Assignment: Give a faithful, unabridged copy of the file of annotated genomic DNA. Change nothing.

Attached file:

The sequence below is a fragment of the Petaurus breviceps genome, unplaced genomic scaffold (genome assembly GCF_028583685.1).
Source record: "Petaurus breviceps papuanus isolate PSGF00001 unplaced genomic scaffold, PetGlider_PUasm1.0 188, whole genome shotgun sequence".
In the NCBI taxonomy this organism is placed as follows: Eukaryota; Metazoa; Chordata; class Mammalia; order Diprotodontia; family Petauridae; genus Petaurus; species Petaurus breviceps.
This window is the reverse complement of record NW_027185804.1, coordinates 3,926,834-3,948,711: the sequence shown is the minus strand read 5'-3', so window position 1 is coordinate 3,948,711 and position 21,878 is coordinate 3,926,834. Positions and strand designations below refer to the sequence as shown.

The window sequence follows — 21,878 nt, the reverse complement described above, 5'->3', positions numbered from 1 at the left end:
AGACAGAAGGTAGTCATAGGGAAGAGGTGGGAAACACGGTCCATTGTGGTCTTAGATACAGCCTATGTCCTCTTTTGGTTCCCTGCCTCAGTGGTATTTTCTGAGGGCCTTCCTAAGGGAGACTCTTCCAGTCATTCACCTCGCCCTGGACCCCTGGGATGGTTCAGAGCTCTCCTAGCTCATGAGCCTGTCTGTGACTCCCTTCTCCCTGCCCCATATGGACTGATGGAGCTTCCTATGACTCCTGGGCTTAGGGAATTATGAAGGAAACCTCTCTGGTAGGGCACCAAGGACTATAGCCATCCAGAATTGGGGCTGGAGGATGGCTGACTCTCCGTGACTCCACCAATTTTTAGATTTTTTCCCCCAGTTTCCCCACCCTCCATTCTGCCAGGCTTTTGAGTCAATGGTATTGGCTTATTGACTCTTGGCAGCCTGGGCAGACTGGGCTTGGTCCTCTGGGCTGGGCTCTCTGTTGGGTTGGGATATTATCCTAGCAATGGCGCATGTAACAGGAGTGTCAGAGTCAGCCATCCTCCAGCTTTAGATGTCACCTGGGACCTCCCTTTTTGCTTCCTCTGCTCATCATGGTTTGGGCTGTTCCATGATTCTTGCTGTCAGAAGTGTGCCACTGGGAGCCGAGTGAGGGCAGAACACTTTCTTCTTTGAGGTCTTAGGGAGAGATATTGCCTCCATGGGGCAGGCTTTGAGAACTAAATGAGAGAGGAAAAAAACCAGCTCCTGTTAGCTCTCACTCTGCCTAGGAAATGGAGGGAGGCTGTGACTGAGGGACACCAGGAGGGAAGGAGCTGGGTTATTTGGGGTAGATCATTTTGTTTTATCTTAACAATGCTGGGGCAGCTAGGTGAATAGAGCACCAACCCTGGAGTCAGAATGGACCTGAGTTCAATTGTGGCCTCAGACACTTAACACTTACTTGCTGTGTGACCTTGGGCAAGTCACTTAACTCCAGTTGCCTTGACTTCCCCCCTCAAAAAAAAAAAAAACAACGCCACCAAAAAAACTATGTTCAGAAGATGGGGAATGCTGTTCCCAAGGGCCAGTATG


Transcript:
The sequence below is a fragment of the Petaurus breviceps genome, unplaced genomic scaffold (genome assembly GCF_028583685.1).
Source record: "Petaurus breviceps papuanus isolate PSGF00001 unplaced genomic scaffold, PetGlider_PUasm1.0 188, whole genome shotgun sequence".
In the NCBI taxonomy this organism is placed as follows: Eukaryota; Metazoa; Chordata; class Mammalia; order Diprotodontia; family Petauridae; genus Petaurus; species Petaurus breviceps.
This window is the reverse complement of record NW_027185804.1, coordinates 3,926,834-3,948,711: the sequence shown is the minus strand read 5'-3', so window position 1 is coordinate 3,948,711 and position 21,878 is coordinate 3,926,834. Positions and strand designations below refer to the sequence as shown.

The window sequence follows — 21,878 nt, the reverse complement described above, 5'->3', positions numbered from 1 at the left end:
AGACAGAAGGTAGTCATAGGGAAGAGGTGGGAAACACGGTCCATTGTGGTCTTAGATACAGCCTATGTCCTCTTTTGGTTCCCTGCCTCAGTGGTATTTTCTGAGGGCCTTCCTAAGGGAGACTCTTCCAGTCATTCACCTCGCCCTGGACCCCTGGGATGGTTCAGAGCTCTCCTAGCTCATGAGCCTGTCTGTGACTCCCTTCTCCCTGCCCCATATGGACTGATGGAGCTTCCTATGACTCCTGGGCTTAGGGAATTATGAAGGAAACCTCTCTGGTAGGGCACCAAGGACTATAGCCATCCAGAATTGGGGCTGGAGGATGGCTGACTCTCCGTGACTCCACCAATTTTTAGATTTTTTCCCCCAGTTTCCCCACCCTCCATTCTGCCAGGCTTTTGAGTCAATGGTATTGGCTTATTGACTCTTGGCAGCCTGGGCAGACTGGGCTTGGTCCTCTGGGCTGGGCTCTCTGTTGGGTTGGGATATTATCCTAGCAATGGCGCATGTAACAGGAGTGTCAGAGTCAGCCATCCTCCAGCTTTAGATGTCACCTGGGACCTCCCTTTTTGCTTCCTCTGCTCATCATGGTTTGGGCTGTTCCATGATTCTTGCTGTCAGAAGTGTGCCACTGGGAGCCGAGTGAGGGCAGAACACTTTCTTCTTTGAGGTCTTAGGGAGAGATATTGCCTCCATGGGGCAGGCTTTGAGAACTAAATGAGAGAGGAAAAAAACCAGCTCCTGTTAGCTCTCACTCTGCCTAGGAAATGGAGGGAGGCTGTGACTGAGGGACACCAGGAGGGAAGGAGCTGGGTTATTTGGGGTAGATCATTTTGTTTTATCTTAACAATGCTGGGGCAGCTAGGTGAATAGAGCACCAACCCTGGAGTCAGAATGGACCTGAGTTCAATTGTGGCCTCAGACACTTAACACTTACTTGCTGTGTGACCTTGGGCAAGTCACTTAACTCCAGTTGCCTTGACTTCCCCCCTCAAAAAAAAAAAAAACAACGCCACCAAAAAAACTATGTTCAGAAGATGGGGAATGCTGTTCCCAAGGGCCAGTATG